Motivations of Surrogate Mothers - Parenthood, Altruism and Self-Actualization Author: Dr. Betsy P. Aigen (a three year study)
The public controversy over surrogate motherhood is accelerating. Because surrogacy questions cherished cultural beliefs and ideals regarding the mother-infant relationship, it inevitably stimulates intense anxiety and discomfort. Women who choose to bear children voluntarily for someone else reap disdain, and are seen as cold, heartless, and mercenary, because they seem to so easily “give away their babies". Even in the absence of the issue of fee payment, there is a clear moralistic underpinning to the arguments against surrogacy, which is rarely stated overtly, that choosing to have a baby for someone else is reprehensible because it represents a “rejection" of the infant by its biological mother. These women, who are seen as being prompted by materialistic motives, are correspondingly seen as coming from a financial and/or social “underclass". This is perceived as making them vulnerable to being exploited by reproductively “prostituting" themselves. Finally, they are assumed to suffer a serious traumatic experience because of the perceived “loss" they suffer in surrendering the infant to the couple.
Although critics have been vocal and strident, there is little actual data to substantiate these claims. This study was a preliminary effort to assess the reality of the assumptions behind this stereotype, to clarify their motives.
Interviews Two hundred potential surrogates applying to The Surrogate Mother Program of New York were screened using a series of three semi-structured interviews, 90 minutes each, to assess their motivation, feelings about surrendering the baby, and a number of related attitudes. General demographic data, medical history, as well as information regarding their current and past life situation, were asked for as well, including childhood relationships. Questions also pertained to their state of emotional health, and corresponded to a traditional clinical interview. The following is a very brief summary of the results of this three year study.
The Rejected Group Individuals were rejected for "emotional" reasons such as:
Individuals too ambivalent about becoming surrogates. Serious expressions of conflict over either the responsibility or the commitment of time, energy, and resources required; or uncertainty over whether they would feel comfortable carrying a child that was not "theirs"; or being very anxious about the possibility of social criticism. 2. Individuals overly motivated by the fee.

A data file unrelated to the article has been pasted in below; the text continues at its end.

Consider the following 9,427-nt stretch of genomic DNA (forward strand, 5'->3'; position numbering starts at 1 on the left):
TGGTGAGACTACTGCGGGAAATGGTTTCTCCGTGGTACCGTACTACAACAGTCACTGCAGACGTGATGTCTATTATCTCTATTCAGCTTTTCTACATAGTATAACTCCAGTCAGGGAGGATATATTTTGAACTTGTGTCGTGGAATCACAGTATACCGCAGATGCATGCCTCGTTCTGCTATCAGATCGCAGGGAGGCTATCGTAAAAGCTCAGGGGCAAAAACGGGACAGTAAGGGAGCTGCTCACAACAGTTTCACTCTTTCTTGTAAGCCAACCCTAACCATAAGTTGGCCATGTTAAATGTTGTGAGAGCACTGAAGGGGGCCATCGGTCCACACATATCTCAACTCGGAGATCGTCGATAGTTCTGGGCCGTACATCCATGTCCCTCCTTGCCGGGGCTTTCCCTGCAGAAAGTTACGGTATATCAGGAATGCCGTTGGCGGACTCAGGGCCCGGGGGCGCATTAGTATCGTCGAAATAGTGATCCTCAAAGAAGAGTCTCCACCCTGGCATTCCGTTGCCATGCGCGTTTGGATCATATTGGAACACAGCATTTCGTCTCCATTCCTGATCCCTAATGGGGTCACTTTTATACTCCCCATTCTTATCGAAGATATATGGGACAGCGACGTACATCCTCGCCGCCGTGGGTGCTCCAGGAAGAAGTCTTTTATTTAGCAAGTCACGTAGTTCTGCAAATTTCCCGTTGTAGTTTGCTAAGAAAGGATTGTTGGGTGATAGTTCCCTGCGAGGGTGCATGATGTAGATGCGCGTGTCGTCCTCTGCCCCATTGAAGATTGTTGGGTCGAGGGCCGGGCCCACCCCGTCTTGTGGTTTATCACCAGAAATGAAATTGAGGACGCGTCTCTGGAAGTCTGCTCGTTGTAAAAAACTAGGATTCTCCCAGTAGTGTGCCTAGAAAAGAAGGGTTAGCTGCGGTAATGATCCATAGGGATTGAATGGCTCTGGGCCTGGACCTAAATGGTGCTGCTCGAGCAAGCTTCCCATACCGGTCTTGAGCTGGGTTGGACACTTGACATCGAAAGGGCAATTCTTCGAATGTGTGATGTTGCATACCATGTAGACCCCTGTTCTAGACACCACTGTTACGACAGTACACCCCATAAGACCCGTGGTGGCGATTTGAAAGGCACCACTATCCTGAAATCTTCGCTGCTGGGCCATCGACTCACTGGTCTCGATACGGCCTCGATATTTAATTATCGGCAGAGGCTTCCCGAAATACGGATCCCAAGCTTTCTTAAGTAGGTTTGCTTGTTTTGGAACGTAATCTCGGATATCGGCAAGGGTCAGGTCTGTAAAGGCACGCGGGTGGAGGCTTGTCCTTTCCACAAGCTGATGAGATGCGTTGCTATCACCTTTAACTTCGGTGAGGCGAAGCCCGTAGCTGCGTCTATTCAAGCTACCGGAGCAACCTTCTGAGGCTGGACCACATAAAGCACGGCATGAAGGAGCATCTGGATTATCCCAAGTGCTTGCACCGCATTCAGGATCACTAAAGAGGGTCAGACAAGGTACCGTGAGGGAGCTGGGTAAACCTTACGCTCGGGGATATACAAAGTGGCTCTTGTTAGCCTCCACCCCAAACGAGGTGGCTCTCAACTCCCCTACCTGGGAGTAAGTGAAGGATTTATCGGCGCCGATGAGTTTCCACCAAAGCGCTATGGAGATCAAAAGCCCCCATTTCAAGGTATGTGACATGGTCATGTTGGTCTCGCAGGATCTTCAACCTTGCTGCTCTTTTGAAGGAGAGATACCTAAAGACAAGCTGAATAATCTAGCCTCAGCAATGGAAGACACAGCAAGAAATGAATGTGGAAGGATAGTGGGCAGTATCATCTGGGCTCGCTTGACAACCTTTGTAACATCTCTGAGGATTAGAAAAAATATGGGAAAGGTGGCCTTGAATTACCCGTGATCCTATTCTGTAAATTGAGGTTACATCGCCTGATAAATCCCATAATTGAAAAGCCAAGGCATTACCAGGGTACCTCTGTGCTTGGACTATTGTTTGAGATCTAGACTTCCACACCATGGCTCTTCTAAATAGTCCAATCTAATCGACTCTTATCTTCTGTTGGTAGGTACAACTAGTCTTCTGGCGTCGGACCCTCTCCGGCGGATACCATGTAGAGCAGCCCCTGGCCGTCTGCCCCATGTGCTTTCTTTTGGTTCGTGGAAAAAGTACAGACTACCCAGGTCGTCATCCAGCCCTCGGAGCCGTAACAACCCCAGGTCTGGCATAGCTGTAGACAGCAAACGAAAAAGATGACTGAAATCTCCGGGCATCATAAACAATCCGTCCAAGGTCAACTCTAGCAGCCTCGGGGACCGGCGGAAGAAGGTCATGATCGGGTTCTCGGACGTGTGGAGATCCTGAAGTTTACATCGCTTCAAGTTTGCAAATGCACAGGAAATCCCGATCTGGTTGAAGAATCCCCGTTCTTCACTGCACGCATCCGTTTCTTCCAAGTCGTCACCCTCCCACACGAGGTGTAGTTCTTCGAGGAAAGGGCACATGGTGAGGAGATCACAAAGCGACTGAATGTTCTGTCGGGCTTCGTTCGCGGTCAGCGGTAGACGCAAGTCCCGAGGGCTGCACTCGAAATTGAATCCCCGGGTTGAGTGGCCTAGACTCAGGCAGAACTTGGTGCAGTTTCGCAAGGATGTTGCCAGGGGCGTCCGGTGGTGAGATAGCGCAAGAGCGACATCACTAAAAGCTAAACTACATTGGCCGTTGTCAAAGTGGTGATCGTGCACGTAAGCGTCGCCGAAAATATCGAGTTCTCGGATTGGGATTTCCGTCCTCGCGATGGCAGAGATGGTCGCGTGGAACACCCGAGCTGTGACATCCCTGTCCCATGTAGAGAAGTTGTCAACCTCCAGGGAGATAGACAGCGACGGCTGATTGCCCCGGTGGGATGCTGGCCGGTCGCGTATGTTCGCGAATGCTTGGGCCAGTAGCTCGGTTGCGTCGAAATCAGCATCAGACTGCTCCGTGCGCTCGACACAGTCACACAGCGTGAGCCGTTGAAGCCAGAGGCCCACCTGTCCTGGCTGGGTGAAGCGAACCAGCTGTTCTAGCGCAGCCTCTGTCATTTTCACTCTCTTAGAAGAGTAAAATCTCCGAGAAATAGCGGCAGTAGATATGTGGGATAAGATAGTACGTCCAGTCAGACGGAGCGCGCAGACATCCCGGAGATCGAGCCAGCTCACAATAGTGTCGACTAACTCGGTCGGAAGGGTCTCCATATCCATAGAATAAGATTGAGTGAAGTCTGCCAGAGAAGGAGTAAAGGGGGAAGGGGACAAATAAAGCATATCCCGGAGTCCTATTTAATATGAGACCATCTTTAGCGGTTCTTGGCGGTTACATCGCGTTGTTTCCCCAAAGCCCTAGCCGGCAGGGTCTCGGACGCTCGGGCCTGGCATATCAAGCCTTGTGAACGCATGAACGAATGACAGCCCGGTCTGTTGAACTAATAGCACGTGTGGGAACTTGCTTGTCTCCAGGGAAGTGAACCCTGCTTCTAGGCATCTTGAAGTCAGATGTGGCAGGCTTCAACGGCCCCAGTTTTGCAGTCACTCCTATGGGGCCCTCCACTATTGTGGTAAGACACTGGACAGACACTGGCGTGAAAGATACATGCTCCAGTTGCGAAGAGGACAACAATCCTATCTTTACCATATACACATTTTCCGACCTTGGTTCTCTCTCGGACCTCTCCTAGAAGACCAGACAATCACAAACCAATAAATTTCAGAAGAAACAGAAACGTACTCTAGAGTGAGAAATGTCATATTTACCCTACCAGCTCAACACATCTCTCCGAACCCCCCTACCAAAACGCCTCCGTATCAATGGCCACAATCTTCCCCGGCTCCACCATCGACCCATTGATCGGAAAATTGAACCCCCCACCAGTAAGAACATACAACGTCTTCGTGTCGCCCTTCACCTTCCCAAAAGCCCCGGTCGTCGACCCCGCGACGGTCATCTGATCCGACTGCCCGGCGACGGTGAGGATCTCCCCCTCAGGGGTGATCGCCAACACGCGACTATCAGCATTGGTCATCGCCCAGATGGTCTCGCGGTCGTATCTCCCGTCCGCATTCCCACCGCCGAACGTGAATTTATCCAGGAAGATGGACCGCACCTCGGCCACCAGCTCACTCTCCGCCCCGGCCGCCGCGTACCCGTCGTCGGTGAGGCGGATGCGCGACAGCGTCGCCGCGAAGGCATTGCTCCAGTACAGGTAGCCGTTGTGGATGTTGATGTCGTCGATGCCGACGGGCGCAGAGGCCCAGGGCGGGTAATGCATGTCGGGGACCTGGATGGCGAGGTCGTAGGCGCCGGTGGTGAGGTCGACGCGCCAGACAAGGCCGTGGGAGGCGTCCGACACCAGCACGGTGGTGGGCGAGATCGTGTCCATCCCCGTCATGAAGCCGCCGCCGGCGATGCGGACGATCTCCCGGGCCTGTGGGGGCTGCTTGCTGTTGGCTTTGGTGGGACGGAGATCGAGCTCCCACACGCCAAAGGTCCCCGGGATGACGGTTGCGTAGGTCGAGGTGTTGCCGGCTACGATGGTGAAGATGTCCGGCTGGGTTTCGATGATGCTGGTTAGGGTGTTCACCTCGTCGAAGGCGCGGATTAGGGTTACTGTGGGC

3.Individuals potentially experiencing too much difficulty in surrendering the baby.
Individuals likely to suffer severe loss reaction afterwards.
Individuals in the middle of a "life crisis". Crisis refers to such events as being, at the time of application, in the process of divorce, still recuperating from a divorce, mourning the recent death of a family member or spouse, or being in the midst of an identity crisis, i.e. not knowing what to do with one’s life.
Individuals trying to use the role of surrogate as a way to deal with a traumatic situation. Efforts to "relive" abandonment suffered in childhood through "identifying" with the infant whom they see as being abandoned by themselves or given away; or unconscious conflict over another child themselves. Being a surrogate would allow the applicant to bear the child yet not keep it. The possibility exists of her changing her mind and keeping the child.
- Individuals in poor emotional condition,depressed, immature, or unstable.
- Judged to be dishonest and untrustworthy.
The Accepted Group
The accepted group includes those applicants who did not fall into any category of the rejection categories. They were (at most) minimally ambivalent about becoming surrogates not primarily motivated by the fee, and judged as having little potential difficulty in surrendering the baby. They were emotionally adequate, with no serious outstanding pathology. They were frequently judged to be honest and trustworthy.
In addition, they passed the following criteria:
Individuals for whom this would be a positive emotional experience, who feel they would gain by it. 2. High frustration tolerance and “ego strength". People with determination to follow through and the capacity to endure the physical and emotional demands and realities of the process.
A history of positive and enjoyable pregnancies, both physically and emotionally.
Positive relationships with their children, to ensure that they have the necessary concern, understanding, and closeness to deal adequately with their children’s questions and feelings about the choice of surrogacy.
- The presence of a supportive home environment, i.e. spouse or significant others, to ensure an adequate environment during pregnancy.
Demographic Characteristics and Attitudes Related to Surrogacy
The mean age of the entire group was 26. Fifty percent were married, and 26% were single. Seventy-five percent were mothers. Forty percent had a history of one or more abortions. Sixteen percent had some relation to adoption (they or a significant family member were adopted, or they surrendered a child for adoption). As a group, they were predominantly white and either Catholic or Protestant. Almost three-fourths came from large families (three or more siblings). The average educational level was 13.3 years. Fifty percent had one or more years of college. Approximately 71% were employed (at least part-time), and 20% were either teachers or nurses. Their mean income level was above $24,000 per year. Twenty-five percent had combined family incomes above $35,000 per year. (This includes women judged to be “financially desperate.) On average, applicants had been interested in being a surrogate for 1 1/2 years. Seventy-five percent wished to meet the couple.
The "average" surrogate emerges as a white mother with a fair amount of education and income. As a group, they cannot be described as destitute or living in poverty, and do not need the fee being paid them for basic survival. On average, they do not report being under serious financial pressure. Further data reflecting this is presented later on. Most of them are parents who know what the experience of bearing a child is about. There is nothing to indicate that they are naive, passive dupes who are desperate and susceptible to exploitation.
Although money is an important motive to many surrogates, it is not their primary motive. Almost all report a variety of emotional reasons for undertaking surrogacy, and many of these can be grouped together under the heading of wishes to enable parenthood, to feel self-actualized, and to enhance their identity. It is, for these women, a particularly female experience, related to the experiences and meaning of biological functioning and motherhood. The love of their children, the gratification their children offer them, and the wish to share these experiences, were often mentioned by these women. These feelings, influenced a number of the motive categories, including empathy with the infertile wife and the drive to generate parenthood for others.